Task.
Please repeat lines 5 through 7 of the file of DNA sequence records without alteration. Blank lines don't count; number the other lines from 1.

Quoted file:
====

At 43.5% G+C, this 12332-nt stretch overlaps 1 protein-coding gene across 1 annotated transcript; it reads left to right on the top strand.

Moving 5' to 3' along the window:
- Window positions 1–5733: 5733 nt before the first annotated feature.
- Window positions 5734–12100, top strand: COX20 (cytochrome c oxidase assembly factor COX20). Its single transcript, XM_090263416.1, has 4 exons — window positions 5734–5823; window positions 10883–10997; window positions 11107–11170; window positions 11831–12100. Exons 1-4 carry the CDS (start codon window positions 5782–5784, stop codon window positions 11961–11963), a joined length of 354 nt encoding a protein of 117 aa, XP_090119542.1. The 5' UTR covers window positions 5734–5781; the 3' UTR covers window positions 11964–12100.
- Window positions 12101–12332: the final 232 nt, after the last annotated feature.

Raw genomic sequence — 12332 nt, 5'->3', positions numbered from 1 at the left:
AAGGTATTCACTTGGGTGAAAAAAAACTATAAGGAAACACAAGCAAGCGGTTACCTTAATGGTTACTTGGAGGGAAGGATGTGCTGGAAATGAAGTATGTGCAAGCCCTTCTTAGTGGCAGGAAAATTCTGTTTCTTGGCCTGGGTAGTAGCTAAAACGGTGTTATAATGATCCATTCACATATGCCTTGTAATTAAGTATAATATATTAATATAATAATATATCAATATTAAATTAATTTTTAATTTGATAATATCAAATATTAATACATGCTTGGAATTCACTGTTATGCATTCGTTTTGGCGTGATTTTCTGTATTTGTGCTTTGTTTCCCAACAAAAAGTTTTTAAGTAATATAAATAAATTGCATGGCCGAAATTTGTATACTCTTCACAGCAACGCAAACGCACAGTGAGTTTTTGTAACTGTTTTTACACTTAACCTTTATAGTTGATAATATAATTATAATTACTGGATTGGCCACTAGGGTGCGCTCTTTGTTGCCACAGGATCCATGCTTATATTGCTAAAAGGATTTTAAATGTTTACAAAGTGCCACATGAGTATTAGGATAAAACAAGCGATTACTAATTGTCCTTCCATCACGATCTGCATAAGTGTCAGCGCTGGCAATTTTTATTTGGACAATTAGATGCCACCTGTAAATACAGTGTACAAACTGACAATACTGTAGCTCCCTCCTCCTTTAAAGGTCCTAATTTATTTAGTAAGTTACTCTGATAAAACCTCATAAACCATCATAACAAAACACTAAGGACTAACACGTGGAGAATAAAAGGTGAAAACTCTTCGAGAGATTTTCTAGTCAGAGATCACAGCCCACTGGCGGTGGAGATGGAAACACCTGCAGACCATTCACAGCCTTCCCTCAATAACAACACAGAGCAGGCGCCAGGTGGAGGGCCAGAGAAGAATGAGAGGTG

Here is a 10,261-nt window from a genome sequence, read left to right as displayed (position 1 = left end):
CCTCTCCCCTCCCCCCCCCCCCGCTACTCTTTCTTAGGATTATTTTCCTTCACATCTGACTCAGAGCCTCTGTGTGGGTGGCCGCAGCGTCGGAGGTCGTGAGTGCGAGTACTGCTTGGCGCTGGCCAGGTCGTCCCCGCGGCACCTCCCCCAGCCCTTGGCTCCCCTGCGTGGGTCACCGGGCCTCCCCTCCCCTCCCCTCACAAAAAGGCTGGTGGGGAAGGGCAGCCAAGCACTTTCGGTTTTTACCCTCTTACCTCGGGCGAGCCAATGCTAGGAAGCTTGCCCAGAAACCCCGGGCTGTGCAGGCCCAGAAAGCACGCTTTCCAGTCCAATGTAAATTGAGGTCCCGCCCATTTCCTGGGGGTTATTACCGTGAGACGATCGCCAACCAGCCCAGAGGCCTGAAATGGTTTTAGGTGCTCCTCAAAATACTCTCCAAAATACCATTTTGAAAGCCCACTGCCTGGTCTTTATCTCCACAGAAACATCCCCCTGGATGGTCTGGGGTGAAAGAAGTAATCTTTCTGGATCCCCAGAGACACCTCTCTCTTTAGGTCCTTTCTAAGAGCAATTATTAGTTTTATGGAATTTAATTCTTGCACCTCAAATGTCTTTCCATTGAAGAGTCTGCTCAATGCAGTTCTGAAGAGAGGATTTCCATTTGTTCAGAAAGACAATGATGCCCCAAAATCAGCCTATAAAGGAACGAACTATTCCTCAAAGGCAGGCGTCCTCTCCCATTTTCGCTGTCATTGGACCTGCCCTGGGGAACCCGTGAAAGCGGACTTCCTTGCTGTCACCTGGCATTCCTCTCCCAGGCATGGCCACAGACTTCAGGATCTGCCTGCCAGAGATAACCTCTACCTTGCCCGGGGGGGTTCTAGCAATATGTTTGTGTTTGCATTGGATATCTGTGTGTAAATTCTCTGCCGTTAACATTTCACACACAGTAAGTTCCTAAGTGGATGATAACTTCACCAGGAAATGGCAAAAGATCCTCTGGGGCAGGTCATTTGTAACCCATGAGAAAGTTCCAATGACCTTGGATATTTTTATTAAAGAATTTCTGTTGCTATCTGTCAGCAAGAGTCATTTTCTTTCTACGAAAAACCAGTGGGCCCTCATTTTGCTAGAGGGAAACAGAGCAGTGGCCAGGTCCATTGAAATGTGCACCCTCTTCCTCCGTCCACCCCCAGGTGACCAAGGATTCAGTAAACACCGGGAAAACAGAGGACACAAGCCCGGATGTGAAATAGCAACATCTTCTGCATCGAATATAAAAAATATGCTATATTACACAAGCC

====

- Window positions 12101–12332: the final 232 nt, after the last annotated feature.

Raw genomic sequence — 12332 nt, 5'->3', positions numbered from 1 at the left:
AAGGTATTCACTTGGGTGAAAAAAAACTATAAGGAAACACAAGCAAGCGGTTACCTTAATGGTTACTTGGAGGGAAGGATGTGCTGGAAATGAAGTATGTGCAAGCCCTTCTTAGTGGCAGGAAAATTCTGTTTCTTGGCCTGGGTAGTAGCTAAAACGGTGTTATAATGATCCATTCACATATGCCTTGTAATTAAGTATAATATATTAATATAATAATATATCAATATTAAATTAATTTTTAATTTGATAATATCAAATATTAATACATGCTTGGAATTCACTGTTATGCATTCGTTTTGGCGTGATTTTCTGTATTTGTGCTTTGTTTCCCAACAAAAAGTTTTTAAGTAATATAAATAAATTGCATGGCCGAAATTTGTATACTCTTCACAGCAACGCAAACGCACAGTGAGTTTTTGTAACTGTTTTTACACTTAACCTTTATAGTTGATAATATAATTATAATTACTGGATTGGCCACTAGGGTGCGCTCTTTGTTGCCACAGGATCCATGCTTATATTGCTAAAAGGATTTTAAATGTTTACAAAGTGCCACATGAGTATTAGGATAAAACAAGCGATTACTAATTGTCCTTCCATCACGATCTGCATAAGTGTCAGCGCTGGCAATTTTTATTTGGACAATTAGATGCCACCTGTAAATACAGTGTACAAACTGACAATACTGTAGCTCCCTCCTCCTTTAAAGGTCCTAATTTATTTAGTAAGTTACTCTGATAAAACCTCATAAACCATCATAACAAAACACTAAGGACTAACACGTGGAGAATAAAAGGTGAAAACTCTTCGAGAGATTTTCTAGTCAGAGATCACAGCCCACTGGCGGTGGAGATGGAAACACCTGCAGACCATTCACAGCCTTCCCTCAATAACAACACAGAGCAGGCGCCAGGTGGAGGGCCAGAGAAGAATGAGAGGTG